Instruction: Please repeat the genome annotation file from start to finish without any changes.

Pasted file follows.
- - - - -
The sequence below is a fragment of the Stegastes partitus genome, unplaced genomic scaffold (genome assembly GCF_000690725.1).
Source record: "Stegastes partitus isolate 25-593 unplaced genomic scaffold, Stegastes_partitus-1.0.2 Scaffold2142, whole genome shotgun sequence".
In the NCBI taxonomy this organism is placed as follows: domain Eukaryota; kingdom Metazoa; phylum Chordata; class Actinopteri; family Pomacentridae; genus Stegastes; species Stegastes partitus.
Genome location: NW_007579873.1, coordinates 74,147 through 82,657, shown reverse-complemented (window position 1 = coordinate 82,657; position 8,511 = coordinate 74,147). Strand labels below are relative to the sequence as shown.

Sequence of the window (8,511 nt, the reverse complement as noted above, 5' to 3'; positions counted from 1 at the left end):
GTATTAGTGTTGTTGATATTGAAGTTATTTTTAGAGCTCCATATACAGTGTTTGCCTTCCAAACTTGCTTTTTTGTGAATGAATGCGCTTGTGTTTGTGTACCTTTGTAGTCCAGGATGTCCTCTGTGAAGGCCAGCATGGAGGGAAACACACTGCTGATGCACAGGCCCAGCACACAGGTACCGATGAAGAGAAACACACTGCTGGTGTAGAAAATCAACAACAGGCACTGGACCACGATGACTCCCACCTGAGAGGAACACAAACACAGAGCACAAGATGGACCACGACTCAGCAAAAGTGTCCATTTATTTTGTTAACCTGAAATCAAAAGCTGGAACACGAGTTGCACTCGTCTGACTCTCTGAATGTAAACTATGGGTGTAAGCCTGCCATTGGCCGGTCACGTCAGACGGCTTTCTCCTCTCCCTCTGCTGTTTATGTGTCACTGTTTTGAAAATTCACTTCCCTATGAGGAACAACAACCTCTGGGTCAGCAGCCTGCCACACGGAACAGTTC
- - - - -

The sequence below is a fragment of the Stegastes partitus genome, unplaced genomic scaffold (genome assembly GCF_000690725.1).
Source record: "Stegastes partitus isolate 25-593 unplaced genomic scaffold, Stegastes_partitus-1.0.2 Scaffold2142, whole genome shotgun sequence".
In the NCBI taxonomy this organism is placed as follows: domain Eukaryota; kingdom Metazoa; phylum Chordata; class Actinopteri; family Pomacentridae; genus Stegastes; species Stegastes partitus.
Genome location: NW_007579873.1, coordinates 74,147 through 82,657, shown reverse-complemented (window position 1 = coordinate 82,657; position 8,511 = coordinate 74,147). Strand labels below are relative to the sequence as shown.

Sequence of the window (8,511 nt, the reverse complement as noted above, 5' to 3'; positions counted from 1 at the left end):
GTATTAGTGTTGTTGATATTGAAGTTATTTTTAGAGCTCCATATACAGTGTTTGCCTTCCAAACTTGCTTTTTTGTGAATGAATGCGCTTGTGTTTGTGTACCTTTGTAGTCCAGGATGTCCTCTGTGAAGGCCAGCATGGAGGGAAACACACTGCTGATGCACAGGCCCAGCACACAGGTACCGATGAAGAGAAACACACTGCTGGTGTAGAAAATCAACAACAGGCACTGGACCACGATGACTCCCACCTGAGAGGAACACAAACACAGAGCACAAGATGGACCACGACTCAGCAAAAGTGTCCATTTATTTTGTTAACCTGAAATCAAAAGCTGGAACACGAGTTGCACTCGTCTGACTCTCTGAATGTAAACTATGGGTGTAAGCCTGCCATTGGCCGGTCACGTCAGACGGCTTTCTCCTCTCCCTCTGCTGTTTATGTGTCACTGTTTTGAAAATTCACTTCCCTATGAGGAACAACAACCTCTGGGTCAGCAGCCTGCCACACGGAACAGTTC